15 Sep 2014
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Inspiring Students with Unusual Metallic Elements

Dozens gathered for Briarcliff Manor Education Foundation's second Grants In Action Demo night.

Since incorporated in 1995, the Briarcliff Manor Education Foundation (BMEF) has awarded $1 million , providing resources to students at all grade levels in the .

To share the positive impact these grants have offered, BMEF kicked off its series of Grants in Action demonstration nights  to give people in the community an opportunity to see what students are learning in the classroom.

“The Grants in Action Demo Nights are a wonderful way for the BMEF to reach out to the community and to be able to show, in a tangible way, how the Foundation enhances our children’s education,” said Liz Susman Karp, a member of the Grants Committee since 2007. “Donating to the BMEF really does provide the opportunity for innovative educational opportunities for our children that they would not have otherwise.”

Tuesday was this year’s second Grants in Action Demo night, showcasing ‘Unusual Metallic Elements’ offered by Chemistry teacher Dr. Robert Saar and some of his devoted students. Those in attendance were treated to a mini science fair, with Saar’s students manning the stations and answering people’s questions.

Prior to receiving the grant, Saar found a website that sold unusual elements and picked some metals that the school did not already have in its collection.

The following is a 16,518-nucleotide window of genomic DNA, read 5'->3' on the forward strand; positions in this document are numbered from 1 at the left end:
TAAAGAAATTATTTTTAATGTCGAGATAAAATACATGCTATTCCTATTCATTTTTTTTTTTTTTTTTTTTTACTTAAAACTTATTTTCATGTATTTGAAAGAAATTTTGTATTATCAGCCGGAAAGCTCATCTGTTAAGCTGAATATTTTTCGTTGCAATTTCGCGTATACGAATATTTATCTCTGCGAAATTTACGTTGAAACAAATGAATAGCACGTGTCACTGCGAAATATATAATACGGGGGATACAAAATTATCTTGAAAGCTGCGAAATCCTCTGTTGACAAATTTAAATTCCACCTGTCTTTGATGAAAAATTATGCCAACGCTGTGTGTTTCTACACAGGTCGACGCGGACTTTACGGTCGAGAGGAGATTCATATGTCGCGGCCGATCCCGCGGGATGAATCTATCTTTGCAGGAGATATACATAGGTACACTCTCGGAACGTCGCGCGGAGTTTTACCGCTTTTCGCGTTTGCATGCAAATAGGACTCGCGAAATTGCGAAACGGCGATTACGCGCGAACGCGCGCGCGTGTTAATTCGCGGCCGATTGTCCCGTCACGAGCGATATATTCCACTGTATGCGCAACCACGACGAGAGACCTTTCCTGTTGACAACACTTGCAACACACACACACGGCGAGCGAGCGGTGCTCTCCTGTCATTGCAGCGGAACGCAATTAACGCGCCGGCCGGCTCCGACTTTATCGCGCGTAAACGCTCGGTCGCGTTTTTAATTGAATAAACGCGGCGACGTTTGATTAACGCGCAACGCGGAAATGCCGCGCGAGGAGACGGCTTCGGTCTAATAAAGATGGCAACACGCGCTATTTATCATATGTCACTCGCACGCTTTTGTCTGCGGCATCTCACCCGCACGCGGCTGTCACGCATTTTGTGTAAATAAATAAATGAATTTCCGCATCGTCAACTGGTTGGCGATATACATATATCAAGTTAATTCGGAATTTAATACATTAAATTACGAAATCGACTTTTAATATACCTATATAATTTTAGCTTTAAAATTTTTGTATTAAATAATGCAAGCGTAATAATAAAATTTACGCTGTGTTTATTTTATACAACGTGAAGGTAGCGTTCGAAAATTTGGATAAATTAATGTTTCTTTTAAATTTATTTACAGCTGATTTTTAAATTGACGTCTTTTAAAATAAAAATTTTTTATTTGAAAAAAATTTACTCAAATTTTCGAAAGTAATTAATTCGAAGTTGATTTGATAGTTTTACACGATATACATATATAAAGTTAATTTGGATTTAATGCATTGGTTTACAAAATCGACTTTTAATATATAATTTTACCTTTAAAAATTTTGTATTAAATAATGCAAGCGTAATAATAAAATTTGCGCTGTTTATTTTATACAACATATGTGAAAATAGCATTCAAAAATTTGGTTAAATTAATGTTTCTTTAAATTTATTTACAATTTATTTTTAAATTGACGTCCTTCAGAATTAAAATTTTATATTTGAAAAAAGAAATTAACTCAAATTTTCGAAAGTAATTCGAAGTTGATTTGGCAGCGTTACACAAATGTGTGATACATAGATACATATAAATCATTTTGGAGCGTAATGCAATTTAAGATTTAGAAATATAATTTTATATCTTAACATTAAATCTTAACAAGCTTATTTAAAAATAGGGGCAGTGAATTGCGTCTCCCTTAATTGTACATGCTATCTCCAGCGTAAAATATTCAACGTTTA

“We came up with a reasonable total cost and put in a grant application justifying what’s interesting about each metal,” explained Saar.

The BMEF Grant he received bought over a dozen metals, which are now used in his classroom and were on display at the fair.

What makes the metals unusual, according to Saar, is that you don’t usually see these metals by themselves. Tungsten, for example, has historically been used as lighting filaments. Other uses also include electrodes, electronic contacts and tungsten alloys, among others. 

But in its pure form, Tungsten is an extremely dense metal, 19.3 times that of water. now owns a 2-inch by 0.7-inch Tungsten cylinder weighing in at 1000 grams (or 2.2 pounds), thanks to the grant.

Other metallic elements purchased with the grant include low melting metals, such as Indium, which is used in fire sprinkler systems; Neodymium, used in super strong permanent magnets; and Lanthanum, used to enhance the output and color of fluorescent light bulbs.

A third Grants in Action Night is being planned for , which will take place this spring.

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